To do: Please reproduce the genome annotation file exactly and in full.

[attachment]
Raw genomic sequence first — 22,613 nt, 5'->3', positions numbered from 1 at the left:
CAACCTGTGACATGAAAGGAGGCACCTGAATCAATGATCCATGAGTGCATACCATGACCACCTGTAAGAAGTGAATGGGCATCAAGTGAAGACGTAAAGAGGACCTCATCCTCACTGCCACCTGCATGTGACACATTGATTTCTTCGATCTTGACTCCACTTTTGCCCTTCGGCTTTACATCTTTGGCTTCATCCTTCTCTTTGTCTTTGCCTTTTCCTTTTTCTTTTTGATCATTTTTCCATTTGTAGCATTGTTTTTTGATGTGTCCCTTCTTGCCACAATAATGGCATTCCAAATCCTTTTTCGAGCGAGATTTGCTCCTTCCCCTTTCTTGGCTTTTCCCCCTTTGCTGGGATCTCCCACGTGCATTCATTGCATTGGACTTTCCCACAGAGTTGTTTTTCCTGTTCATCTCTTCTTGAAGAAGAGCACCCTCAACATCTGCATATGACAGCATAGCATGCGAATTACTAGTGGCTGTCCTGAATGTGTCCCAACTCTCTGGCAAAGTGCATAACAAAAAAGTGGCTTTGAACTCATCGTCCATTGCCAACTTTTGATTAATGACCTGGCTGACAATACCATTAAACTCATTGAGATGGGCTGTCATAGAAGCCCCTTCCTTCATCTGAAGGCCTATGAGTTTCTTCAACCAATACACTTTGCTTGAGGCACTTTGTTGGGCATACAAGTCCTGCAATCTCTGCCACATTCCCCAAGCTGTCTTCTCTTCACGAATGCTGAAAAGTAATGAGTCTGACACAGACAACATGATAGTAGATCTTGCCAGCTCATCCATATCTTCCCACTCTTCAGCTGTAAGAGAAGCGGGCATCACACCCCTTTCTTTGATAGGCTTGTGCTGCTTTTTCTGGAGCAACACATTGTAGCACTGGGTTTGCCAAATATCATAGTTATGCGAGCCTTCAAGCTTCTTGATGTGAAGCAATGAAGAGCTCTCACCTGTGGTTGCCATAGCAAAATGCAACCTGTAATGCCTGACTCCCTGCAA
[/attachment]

Raw genomic sequence first — 22,613 nt, 5'->3', positions numbered from 1 at the left:
CAACCTGTGACATGAAAGGAGGCACCTGAATCAATGATCCATGAGTGCATACCATGACCACCTGTAAGAAGTGAATGGGCATCAAGTGAAGACGTAAAGAGGACCTCATCCTCACTGCCACCTGCATGTGACACATTGATTTCTTCGATCTTGACTCCACTTTTGCCCTTCGGCTTTACATCTTTGGCTTCATCCTTCTCTTTGTCTTTGCCTTTTCCTTTTTCTTTTTGATCATTTTTCCATTTGTAGCATTGTTTTTTGATGTGTCCCTTCTTGCCACAATAATGGCATTCCAAATCCTTTTTCGAGCGAGATTTGCTCCTTCCCCTTTCTTGGCTTTTCCCCCTTTGCTGGGATCTCCCACGTGCATTCATTGCATTGGACTTTCCCACAGAGTTGTTTTTCCTGTTCATCTCTTCTTGAAGAAGAGCACCCTCAACATCTGCATATGACAGCATAGCATGCGAATTACTAGTGGCTGTCCTGAATGTGTCCCAACTCTCTGGCAAAGTGCATAACAAAAAAGTGGCTTTGAACTCATCGTCCATTGCCAACTTTTGATTAATGACCTGGCTGACAATACCATTAAACTCATTGAGATGGGCTGTCATAGAAGCCCCTTCCTTCATCTGAAGGCCTATGAGTTTCTTCAACCAATACACTTTGCTTGAGGCACTTTGTTGGGCATACAAGTCCTGCAATCTCTGCCACATTCCCCAAGCTGTCTTCTCTTCACGAATGCTGAAAAGTAATGAGTCTGACACAGACAACATGATAGTAGATCTTGCCAGCTCATCCATATCTTCCCACTCTTCAGCTGTAAGAGAAGCGGGCATCACACCCCTTTCTTTGATAGGCTTGTGCTGCTTTTTCTGGAGCAACACATTGTAGCACTGGGTTTGCCAAATATCATAGTTATGCGAGCCTTCAAGCTTCTTGATGTGAAGCAATGAAGAGCTCTCACCTGTGGTTGCCATAGCAAAATGCAACCTGTAATGCCTGACTCCCTGCAA